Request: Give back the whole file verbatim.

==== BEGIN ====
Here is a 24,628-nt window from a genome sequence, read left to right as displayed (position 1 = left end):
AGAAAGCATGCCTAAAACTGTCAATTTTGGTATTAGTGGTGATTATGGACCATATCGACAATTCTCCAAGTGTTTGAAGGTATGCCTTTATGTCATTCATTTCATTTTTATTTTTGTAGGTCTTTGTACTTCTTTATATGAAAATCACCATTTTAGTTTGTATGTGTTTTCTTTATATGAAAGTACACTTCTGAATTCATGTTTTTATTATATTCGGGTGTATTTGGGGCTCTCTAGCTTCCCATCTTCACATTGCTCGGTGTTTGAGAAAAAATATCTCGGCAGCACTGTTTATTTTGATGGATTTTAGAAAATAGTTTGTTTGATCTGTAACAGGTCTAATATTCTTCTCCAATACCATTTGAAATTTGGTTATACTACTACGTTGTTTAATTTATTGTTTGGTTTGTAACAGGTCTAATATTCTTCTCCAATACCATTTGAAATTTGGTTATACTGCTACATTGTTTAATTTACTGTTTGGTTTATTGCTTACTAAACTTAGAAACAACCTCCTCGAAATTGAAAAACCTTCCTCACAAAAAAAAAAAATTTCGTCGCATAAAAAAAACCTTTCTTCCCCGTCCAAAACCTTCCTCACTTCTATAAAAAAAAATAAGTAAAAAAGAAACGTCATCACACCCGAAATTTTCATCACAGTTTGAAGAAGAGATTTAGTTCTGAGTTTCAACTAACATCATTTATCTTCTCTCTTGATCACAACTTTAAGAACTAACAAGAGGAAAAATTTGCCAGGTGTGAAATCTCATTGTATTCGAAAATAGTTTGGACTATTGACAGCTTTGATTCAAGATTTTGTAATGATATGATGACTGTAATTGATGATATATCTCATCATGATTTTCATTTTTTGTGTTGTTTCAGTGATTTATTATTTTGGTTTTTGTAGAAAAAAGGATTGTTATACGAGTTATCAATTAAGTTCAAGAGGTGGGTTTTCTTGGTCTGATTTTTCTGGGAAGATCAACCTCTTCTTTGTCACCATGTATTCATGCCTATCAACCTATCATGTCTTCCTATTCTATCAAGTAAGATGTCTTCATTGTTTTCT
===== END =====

Here is a 24,628-nt window from a genome sequence, read left to right as displayed (position 1 = left end):
AGAAAGCATGCCTAAAACTGTCAATTTTGGTATTAGTGGTGATTATGGACCATATCGACAATTCTCCAAGTGTTTGAAGGTATGCCTTTATGTCATTCATTTCATTTTTATTTTTGTAGGTCTTTGTACTTCTTTATATGAAAATCACCATTTTAGTTTGTATGTGTTTTCTTTATATGAAAGTACACTTCTGAATTCATGTTTTTATTATATTCGGGTGTATTTGGGGCTCTCTAGCTTCCCATCTTCACATTGCTCGGTGTTTGAGAAAAAATATCTCGGCAGCACTGTTTATTTTGATGGATTTTAGAAAATAGTTTGTTTGATCTGTAACAGGTCTAATATTCTTCTCCAATACCATTTGAAATTTGGTTATACTACTACGTTGTTTAATTTATTGTTTGGTTTGTAACAGGTCTAATATTCTTCTCCAATACCATTTGAAATTTGGTTATACTGCTACATTGTTTAATTTACTGTTTGGTTTATTGCTTACTAAACTTAGAAACAACCTCCTCGAAATTGAAAAACCTTCCTCACAAAAAAAAAAAATTTCGTCGCATAAAAAAAACCTTTCTTCCCCGTCCAAAACCTTCCTCACTTCTATAAAAAAAAATAAGTAAAAAAGAAACGTCATCACACCCGAAATTTTCATCACAGTTTGAAGAAGAGATTTAGTTCTGAGTTTCAACTAACATCATTTATCTTCTCTCTTGATCACAACTTTAAGAACTAACAAGAGGAAAAATTTGCCAGGTGTGAAATCTCATTGTATTCGAAAATAGTTTGGACTATTGACAGCTTTGATTCAAGATTTTGTAATGATATGATGACTGTAATTGATGATATATCTCATCATGATTTTCATTTTTTGTGTTGTTTCAGTGATTTATTATTTTGGTTTTTGTAGAAAAAAGGATTGTTATACGAGTTATCAATTAAGTTCAAGAGGTGGGTTTTCTTGGTCTGATTTTTCTGGGAAGATCAACCTCTTCTTTGTCACCATGTATTCATGCCTATCAACCTATCATGTCTTCCTATTCTATCAAGTAAGATGTCTTCATTGTTTTCT